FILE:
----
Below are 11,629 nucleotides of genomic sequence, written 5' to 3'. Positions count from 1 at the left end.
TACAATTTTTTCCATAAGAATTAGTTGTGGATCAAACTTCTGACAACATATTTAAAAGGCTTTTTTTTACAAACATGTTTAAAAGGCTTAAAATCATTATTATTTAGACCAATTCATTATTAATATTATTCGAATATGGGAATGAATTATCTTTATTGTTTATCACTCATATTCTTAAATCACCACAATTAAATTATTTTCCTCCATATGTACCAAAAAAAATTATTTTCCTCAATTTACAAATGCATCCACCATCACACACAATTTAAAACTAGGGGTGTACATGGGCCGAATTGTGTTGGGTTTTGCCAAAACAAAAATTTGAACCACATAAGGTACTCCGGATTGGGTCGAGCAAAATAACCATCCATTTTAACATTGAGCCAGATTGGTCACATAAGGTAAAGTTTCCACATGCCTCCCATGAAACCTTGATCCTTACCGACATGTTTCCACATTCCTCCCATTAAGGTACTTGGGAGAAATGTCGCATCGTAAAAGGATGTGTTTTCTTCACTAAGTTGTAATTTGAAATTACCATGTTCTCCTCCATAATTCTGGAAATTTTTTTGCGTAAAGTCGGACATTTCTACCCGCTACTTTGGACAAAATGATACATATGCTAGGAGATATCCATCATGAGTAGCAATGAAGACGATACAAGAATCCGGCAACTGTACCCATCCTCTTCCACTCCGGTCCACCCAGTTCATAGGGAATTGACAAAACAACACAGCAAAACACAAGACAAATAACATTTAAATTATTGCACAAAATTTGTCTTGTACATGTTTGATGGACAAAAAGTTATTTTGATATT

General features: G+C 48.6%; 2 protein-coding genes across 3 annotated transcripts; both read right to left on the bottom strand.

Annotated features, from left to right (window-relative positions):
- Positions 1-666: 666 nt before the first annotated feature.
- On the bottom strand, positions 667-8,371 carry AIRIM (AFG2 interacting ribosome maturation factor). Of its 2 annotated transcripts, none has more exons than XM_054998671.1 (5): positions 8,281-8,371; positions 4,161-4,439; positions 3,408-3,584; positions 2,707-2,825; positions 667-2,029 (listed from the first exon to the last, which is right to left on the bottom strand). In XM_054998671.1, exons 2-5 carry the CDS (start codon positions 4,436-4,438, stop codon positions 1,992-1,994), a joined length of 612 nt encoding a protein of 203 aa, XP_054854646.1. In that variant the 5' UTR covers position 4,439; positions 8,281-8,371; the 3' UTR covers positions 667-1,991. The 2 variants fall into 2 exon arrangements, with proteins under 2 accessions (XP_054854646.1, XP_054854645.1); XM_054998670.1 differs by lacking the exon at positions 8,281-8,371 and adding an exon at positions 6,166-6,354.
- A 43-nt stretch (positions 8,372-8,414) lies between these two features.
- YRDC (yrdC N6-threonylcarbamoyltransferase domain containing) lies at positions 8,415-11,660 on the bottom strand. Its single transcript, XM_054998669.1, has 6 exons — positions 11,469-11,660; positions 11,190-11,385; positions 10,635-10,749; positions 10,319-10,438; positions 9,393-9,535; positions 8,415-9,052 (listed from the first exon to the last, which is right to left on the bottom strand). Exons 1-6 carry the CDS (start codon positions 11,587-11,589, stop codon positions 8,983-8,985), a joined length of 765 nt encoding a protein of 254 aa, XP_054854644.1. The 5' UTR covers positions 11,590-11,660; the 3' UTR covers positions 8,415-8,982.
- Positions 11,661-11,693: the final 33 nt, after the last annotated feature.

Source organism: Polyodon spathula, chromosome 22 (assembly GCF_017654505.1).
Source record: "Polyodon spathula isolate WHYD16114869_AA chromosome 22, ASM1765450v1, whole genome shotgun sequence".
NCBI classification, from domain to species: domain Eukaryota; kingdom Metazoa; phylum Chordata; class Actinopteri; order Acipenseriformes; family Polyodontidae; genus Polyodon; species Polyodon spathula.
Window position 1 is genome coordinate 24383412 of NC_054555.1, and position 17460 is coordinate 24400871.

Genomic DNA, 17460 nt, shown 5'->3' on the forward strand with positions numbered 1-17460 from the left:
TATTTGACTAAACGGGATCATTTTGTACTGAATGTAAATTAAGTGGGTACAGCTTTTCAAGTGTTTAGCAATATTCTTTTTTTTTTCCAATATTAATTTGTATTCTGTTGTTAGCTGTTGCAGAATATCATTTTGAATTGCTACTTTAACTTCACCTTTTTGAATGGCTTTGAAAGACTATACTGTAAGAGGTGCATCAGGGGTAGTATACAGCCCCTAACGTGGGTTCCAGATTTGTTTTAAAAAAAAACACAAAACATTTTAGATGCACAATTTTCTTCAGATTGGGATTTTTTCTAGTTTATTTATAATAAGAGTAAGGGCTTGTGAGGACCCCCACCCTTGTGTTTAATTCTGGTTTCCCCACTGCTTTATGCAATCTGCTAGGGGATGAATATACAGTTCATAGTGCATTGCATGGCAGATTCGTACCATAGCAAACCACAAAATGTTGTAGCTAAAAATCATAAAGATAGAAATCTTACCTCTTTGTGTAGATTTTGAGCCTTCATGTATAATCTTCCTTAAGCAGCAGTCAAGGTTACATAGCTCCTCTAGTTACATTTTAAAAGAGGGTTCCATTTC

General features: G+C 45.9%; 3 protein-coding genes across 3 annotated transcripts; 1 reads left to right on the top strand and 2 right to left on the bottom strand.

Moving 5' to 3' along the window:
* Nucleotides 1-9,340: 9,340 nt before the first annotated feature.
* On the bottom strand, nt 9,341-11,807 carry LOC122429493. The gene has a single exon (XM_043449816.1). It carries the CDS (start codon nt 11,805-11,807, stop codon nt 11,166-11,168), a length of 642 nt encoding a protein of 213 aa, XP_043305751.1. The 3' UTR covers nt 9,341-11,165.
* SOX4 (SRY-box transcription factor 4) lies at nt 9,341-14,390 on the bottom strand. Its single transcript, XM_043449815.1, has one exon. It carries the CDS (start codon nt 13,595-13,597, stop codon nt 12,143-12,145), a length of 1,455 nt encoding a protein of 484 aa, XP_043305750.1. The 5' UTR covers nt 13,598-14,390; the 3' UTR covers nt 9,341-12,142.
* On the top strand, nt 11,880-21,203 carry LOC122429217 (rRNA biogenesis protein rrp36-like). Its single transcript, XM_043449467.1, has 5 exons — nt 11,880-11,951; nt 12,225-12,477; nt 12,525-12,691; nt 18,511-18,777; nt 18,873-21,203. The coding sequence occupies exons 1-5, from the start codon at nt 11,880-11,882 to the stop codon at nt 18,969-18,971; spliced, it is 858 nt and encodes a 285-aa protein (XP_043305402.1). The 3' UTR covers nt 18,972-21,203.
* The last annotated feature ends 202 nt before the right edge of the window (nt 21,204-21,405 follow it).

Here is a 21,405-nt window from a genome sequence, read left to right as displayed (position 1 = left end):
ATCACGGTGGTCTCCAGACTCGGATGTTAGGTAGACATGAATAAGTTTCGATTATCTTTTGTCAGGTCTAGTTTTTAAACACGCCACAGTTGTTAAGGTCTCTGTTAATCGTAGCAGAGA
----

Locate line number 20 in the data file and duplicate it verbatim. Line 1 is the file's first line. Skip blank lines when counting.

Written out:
* SOX4 (SRY-box transcription factor 4) lies at nt 9,341-14,390 on the bottom strand. Its single transcript, XM_043449815.1, has one exon. It carries the CDS (start codon nt 13,595-13,597, stop codon nt 12,143-12,145), a length of 1,455 nt encoding a protein of 484 aa, XP_043305750.1. The 5' UTR covers nt 13,598-14,390; the 3' UTR covers nt 9,341-12,142.